The only sector as prone to booms and busts as old energy is new energy.
The cleantech sector—also referred to as renewable energy or green energy—has experienced intense volatility over the past several years. That's not surprising for a relatively new sector of the economy. Forecasting supply and demand in the early days of any industry is tough. The booms and busts in the cleantech sector, in particular, have offered hedge funds plenty of "short" profit-taking opportunities, while the longer-term-minded green investors have needed a strong stomach to ride out the ups and downs.
But that's the history. What has the attention of the cleantech experts now is how various niches within cleantech have begun to define themselves and, in some cases, offer steadier, less-risky returns than the catchall cleantech sector has been associated with historically. ETFs are one way to investigate and then invest in cleantech stock plays, and it is an investing theme that has a growing audience.
No one should expect volatility in the cleantech sector to disappear. In fact, it shows few signs of slowing: After generating a return of 33 percent in the past one-year period, the bellwether Cleantech Index has barely budged so far this year, with a modest 3 percent return.
That broad-based index is the basis for the PowerShares Cleantech Portfolio ETF (PZD), and when you look at the top holdings, it becomes clear why the ETF has stalled this year. Almost 60 percent of the ETF is in industrials stocks—companies including European industrials giants Schneider Electric, ABB and Siemens. Its performance last year and this year, in fact, track closely with industrials indexes and industrials ETFs, including the Industrial Select Sector SPDR (XLI).
Neena Mishra, ETF research director at Zacks Investment Research, likes diversified cleantech plays, including PZD, because each company makes up no more than 4 percent of the portfolio and the ETF can focus on growing demand for clean energy in emerging markets.
Chat Reynders, CEO of Reynders, McVeigh Capital Management, also likes the mix of global companies in the PowerShares ETF.
It's important to note that more than half of the ETF is invested in companies that are industrials operating in niches outside a pure-play cleantech company.
Take the difference between two of its top holdings, Schneider Electric and Vestas Wind Systems, both European cleantech companies. Vestas is a pure play on the wind energy market; Schneider is a diversified industrial with a focus on energy efficiency, but it brings that focus to sectors such as the oil-and-gas and mining markets.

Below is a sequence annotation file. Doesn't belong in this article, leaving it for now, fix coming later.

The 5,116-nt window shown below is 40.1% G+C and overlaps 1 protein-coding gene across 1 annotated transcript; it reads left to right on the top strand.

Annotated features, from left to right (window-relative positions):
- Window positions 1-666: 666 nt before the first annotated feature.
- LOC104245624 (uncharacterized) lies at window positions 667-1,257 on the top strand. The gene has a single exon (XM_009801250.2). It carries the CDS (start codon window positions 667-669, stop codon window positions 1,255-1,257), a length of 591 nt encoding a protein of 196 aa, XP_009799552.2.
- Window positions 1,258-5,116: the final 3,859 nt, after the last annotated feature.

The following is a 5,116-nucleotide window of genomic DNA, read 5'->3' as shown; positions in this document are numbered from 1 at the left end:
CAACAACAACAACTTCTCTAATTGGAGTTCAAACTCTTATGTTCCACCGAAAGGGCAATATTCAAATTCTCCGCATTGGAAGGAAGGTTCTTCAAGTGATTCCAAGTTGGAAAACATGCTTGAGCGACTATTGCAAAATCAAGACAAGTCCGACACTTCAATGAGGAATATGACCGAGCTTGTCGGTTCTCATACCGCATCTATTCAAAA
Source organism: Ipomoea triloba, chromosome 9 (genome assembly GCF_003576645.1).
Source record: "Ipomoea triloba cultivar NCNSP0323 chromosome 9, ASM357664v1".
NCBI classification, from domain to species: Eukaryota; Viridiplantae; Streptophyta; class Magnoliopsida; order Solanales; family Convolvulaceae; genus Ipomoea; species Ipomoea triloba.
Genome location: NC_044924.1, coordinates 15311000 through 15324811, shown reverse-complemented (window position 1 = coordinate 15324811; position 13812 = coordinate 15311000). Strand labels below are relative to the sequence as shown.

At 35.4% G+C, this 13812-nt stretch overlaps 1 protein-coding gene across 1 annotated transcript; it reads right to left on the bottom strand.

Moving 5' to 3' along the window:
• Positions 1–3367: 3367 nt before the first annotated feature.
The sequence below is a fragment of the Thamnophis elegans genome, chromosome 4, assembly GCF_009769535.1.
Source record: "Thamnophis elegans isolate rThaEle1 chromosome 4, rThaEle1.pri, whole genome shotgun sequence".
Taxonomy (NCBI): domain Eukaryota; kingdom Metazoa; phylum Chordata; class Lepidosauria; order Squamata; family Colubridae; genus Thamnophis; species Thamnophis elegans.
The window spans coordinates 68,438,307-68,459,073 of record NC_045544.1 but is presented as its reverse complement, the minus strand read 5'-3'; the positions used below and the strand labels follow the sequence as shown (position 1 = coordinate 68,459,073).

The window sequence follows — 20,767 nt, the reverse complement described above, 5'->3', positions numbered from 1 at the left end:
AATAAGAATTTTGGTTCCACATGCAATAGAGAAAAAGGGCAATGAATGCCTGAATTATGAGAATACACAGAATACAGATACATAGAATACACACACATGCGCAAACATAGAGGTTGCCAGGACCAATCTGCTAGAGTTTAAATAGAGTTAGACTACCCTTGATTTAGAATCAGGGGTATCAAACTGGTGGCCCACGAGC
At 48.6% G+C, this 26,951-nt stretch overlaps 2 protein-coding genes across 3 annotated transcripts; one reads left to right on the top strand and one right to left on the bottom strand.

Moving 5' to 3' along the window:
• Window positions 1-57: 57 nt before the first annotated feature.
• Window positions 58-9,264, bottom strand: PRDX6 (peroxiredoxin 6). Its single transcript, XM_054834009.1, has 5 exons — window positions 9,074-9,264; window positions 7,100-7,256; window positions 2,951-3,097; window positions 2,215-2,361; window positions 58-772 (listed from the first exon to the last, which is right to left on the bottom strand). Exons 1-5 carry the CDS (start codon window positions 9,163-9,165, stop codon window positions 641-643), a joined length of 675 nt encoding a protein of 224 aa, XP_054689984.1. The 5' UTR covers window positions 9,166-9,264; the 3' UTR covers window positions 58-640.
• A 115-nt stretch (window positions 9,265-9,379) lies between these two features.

A global view is important, said Rafael Coven, managing director of the Cleantech Indices, and the Schneider Electrics and Siemenses of the world can tap those global opportunities. There are about 1,100 companies worldwide that Cleantech Indices defines as fitting its universe, and most of them are very small and, as a result, more risky than the larger industrials.
Big companies are making massive cleantech investments to improve building efficiency or to create cleaner ways of manufacturing, so the role of the industrials and utilities in the future of cleantech is large. Smart grid investments have a bright future, Coven said, because "U.S. companies are just now learning to manage energy efficiently."
"There's a great deal of variability within cleantech," said Raymond James energy analyst Pavel Molchanov. "Some stocks have more than doubled, and others are down 50 percent or more."
Labeling of ETFs doesn't tell an investor nearly enough, and there's another good example of cleantech ETFs that are really making big investments in some older, larger companies in a transitional era.
Nuclear energy stocks, for example, have been stuck in neutral (if that lucky), but nuclear energy ETFs have not fared poorly at all. The iShares Global Nuclear Energy ETF (NUCL) and Market Vectors Uranium + Nuclear Energy ETF (NLR) are up more than 7 percent year-to-date and 23 percent in the past year. That may not make much sense when you consider the performance of the Global X Uranium ETF (URA), a bet on the future increase in the need for nuclear fuel rods, which is down 16 percent in the past year, but the nuclear ETFs from iShares and Market Vectors hold broad utilities as their top holdings, and the utility sector has been on a tear this year, tying energy for top returns among S&P 500 sectors.